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Posts Tagged ‘green careers

15 Best Green Tech Startups Have Jobs Galore–and Not Just for Green Specialists

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CNBC recently ran a feature on The 15 Best Green Tech Startups. The list was hand-picked by Greentech Media Editor-in-Chief Michael Kanellos, and represents his selection of companies in the green-tech field that are most likely to “make it.” Assuming that “making it” leads to hiring, we’ve taken the liberty of checking out each of the 15 companies and identifying positions with each.

As you’ll see if you scroll down the list, most of the positions aren’t “green” jobs at all. These aren’t firms seeking environmental engineers or carbon reduction gurus to lead them out of the wilderness. They are, for the most part, companies attempting to do what any other company does: make a profit and grow. They’re just seeking to do it from green technologies and alternative energy. As such, the people they’re seeking to recruit aren’t so much green specialists as business specialists. Bottom line: if you have legitimate skills and experience in your field–whether it’s accounting or project management–these firms want to hear from you.

So if you’re interested in a career with a firm that has a strong chance of going places in the coming years, you could do worse than peruse this list and check out some of the vacancies on offer. Please note that this list is far from exhaustive–most of these companies have more opportunities than we have listed, and are likely to be adding more as the weeks and months roll on. Check their websites for more details.

BrightSource Energy

Silver Spring Networks

Tesla Motors


Bloom Energy:

Enphase Energy:



Adura Technologies:



  • Consulting Services Manager
  • Product Marketing, Manager or Sr. Manager
  • Software Engineering Intern



“…the opportunity to contribute across the full range of the product, including CRM and process support, building modeling, solution recommendation and impact modeling, construction project management, and environmental monitoring.”


Laurus Energy

No openings on their website at this time.


No openings on their website at this time.

Posted by Phil Stott. Research by Alex Tuttle,

For more on green jobs and technology, check out In Good Company, Vault’s CSR blog, and your source for all things related to green careers.

Written by Phil Stott

April 22, 2010 at 12:42 pm

Earth Day Career Special: An Interview with Jeffrey Hollender

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Late last week, I reviewed Jeffrey Hollender’s latest book, The Responsibility Revolution, where I asked: Are you a Willing Outlier in a Changing Corporate Consciousness? Following on from that, I interviewed the author himself. We touched on a broad palette of questions, including: his latest book; Seventh Generation, the company he founded based on responsible business practices at a time when no one cared or knew what that even meant; CSR as an academic field of study; and his vision for the movement. Below are some of the highlights from our discussion.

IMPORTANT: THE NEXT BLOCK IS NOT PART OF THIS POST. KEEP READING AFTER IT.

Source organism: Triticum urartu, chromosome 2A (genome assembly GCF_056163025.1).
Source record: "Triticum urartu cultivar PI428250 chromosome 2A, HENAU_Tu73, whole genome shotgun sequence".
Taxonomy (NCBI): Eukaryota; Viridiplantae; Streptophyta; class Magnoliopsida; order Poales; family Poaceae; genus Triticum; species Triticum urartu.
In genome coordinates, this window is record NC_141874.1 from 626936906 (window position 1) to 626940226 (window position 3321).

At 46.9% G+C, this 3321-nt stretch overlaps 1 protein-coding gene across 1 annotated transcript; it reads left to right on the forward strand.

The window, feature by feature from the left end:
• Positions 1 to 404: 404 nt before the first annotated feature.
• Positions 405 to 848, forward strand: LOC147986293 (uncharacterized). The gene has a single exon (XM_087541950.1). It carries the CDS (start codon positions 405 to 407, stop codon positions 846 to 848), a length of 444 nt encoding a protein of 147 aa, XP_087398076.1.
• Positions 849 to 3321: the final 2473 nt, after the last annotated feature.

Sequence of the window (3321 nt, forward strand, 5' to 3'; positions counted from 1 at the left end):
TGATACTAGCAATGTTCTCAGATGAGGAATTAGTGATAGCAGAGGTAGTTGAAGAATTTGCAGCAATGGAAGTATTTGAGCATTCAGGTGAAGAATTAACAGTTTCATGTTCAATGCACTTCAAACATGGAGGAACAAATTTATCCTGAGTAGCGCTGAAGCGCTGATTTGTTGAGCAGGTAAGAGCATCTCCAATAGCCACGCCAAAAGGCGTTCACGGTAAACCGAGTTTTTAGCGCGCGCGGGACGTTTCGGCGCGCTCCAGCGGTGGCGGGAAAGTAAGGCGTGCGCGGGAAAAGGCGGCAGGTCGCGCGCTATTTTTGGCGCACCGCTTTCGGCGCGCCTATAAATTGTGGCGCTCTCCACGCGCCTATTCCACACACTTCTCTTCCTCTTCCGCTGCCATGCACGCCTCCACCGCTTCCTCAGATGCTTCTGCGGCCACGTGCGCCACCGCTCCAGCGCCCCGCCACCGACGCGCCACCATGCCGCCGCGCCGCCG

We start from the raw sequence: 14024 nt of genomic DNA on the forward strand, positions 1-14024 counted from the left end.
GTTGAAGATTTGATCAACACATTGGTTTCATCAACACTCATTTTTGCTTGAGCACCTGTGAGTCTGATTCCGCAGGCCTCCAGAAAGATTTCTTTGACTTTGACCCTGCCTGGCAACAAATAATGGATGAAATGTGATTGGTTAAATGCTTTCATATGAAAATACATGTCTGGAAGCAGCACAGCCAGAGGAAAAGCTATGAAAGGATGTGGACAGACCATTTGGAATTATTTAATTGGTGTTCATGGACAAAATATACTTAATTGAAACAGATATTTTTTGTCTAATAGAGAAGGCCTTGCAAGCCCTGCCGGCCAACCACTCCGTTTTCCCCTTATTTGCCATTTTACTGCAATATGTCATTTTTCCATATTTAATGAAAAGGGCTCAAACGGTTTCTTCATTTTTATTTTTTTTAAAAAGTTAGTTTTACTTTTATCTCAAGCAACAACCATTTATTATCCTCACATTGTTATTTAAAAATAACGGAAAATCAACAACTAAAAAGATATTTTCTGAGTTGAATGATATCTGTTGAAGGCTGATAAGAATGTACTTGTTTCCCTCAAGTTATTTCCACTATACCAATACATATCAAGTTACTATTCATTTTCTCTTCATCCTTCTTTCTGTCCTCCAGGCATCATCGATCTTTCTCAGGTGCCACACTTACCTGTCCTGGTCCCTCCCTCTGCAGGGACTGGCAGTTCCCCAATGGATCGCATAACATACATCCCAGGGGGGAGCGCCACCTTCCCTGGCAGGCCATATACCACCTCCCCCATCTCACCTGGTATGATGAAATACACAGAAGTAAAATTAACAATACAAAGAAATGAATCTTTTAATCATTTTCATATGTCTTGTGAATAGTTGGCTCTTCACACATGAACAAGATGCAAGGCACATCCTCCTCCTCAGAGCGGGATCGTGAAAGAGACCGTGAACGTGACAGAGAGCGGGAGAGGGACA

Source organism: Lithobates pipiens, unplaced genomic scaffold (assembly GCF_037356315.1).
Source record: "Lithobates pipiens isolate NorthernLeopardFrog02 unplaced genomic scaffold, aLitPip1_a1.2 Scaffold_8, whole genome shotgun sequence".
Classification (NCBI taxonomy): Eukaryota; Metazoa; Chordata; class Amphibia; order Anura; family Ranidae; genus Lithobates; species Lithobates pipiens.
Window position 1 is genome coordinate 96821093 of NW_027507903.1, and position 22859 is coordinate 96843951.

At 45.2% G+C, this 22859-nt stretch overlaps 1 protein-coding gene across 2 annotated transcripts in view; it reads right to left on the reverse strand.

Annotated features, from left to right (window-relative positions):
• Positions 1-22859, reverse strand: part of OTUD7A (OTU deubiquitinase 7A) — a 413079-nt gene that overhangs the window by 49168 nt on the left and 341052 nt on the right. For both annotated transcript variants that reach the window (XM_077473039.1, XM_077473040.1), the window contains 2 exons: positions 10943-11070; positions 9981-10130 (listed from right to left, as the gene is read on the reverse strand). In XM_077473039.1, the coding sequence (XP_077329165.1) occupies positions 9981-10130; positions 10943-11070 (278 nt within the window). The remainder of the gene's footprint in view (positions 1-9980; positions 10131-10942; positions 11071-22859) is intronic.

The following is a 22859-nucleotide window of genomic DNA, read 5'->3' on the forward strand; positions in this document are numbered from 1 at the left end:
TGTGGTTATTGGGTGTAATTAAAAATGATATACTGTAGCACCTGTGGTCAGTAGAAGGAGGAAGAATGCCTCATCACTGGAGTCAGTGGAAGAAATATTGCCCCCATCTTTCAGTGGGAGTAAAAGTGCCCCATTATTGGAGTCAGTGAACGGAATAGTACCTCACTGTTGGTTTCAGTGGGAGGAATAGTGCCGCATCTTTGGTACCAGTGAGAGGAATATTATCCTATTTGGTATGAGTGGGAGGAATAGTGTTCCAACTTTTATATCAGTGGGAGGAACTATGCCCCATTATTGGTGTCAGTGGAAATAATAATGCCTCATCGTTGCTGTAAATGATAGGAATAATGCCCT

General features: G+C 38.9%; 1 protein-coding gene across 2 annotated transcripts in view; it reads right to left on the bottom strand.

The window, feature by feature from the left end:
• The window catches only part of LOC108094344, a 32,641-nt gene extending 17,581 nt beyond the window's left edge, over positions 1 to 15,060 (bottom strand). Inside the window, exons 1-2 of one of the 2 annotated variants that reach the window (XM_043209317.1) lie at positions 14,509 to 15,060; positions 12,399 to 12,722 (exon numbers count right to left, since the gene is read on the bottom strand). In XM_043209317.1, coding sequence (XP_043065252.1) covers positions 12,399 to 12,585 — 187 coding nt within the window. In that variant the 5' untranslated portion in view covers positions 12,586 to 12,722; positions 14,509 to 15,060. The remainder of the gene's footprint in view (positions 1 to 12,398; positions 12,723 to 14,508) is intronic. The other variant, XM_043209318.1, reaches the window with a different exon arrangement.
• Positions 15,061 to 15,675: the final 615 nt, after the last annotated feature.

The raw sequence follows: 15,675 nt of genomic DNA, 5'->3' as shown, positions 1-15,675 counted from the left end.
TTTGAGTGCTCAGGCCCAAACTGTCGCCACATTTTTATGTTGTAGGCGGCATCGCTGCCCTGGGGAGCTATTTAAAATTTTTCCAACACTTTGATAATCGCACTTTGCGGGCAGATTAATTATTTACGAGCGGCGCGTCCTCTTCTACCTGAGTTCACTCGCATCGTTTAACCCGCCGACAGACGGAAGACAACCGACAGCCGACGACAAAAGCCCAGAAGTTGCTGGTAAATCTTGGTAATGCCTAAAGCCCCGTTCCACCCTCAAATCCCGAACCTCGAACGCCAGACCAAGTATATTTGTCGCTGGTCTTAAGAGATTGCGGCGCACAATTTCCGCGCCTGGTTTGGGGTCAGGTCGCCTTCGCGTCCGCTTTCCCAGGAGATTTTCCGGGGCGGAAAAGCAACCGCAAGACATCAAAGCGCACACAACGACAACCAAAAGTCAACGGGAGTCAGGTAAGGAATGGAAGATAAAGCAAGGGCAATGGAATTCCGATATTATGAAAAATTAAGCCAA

The Responsibility Revolution

This book was a challenge to say, “Hey, we’re not doing good enough, and in many cases we’re failing to fulfill our responsibility. That it’s time for a revolution, and if not now, it may very well be too late to change the trajectory of many challenges we’re facing, whether it’s global climate change, fresh water, inequity between rich and poor, etc.,” and rather than focus the book on what’s wrong, we tried to be encouraging and more uplifting by telling stories of companies that are doing things right.

The CSR movement

The challenge we face is that corporate responsibility has yet to be embraced in a holistic systemic fashion. [We end up with] highly compartmentalized programs and initiatives, that in many respects don’t mitigate the continued negative impacts that business has. [For example,] Toyota makes a car like the Prius that is great from an environmental perspective, and then they go and lobby against higher mileage standards in California. They are then taking the position that yes, we want to reap the benefits of selling a green car, but we don’t want the auto industry as a whole to become more efficient and responsible. And this is symptomatic of what we [are] seeing in the market place.

EMC Chief Sustainability Officer Kathrin Winkler

Terminology: “Corporate Social Responsibility”, “Corporate Responsibility” or “Corporate Sustainability”?

First of all, we try to remove the “S” from CSR whenever we speak about it, because this is not a social or an environmental issue. Corporate responsibility has to embrace holistically its impact and responsibility. The only concern I have about sustainability is that like adding the “social” to CSR, it tends to be viewed through an environmental lens, rather than a holistic lens. Sustainability really is a holistic systemic concept, but that’s not how most people understand it. So I say corporate responsibility, because at least, I’m not signaling that it is about social issues or just environmental issues.

CSR & the Oil industry: An Impossible paradox?

…we have to start looking at more aggressive changes to the tax and regulatory structure that will begin to incentivize the right kind of business industry. China is a great example. China invests as much money in alternative energy in one month, as the U.S. does in one year. They are investing at twelve times the rate that we are. And that will result in an accelerated change in the development of their industrial sector.

Government Regulation

If financial reporting is mandatory for all businesses, social and environmental reporting should also be mandatory.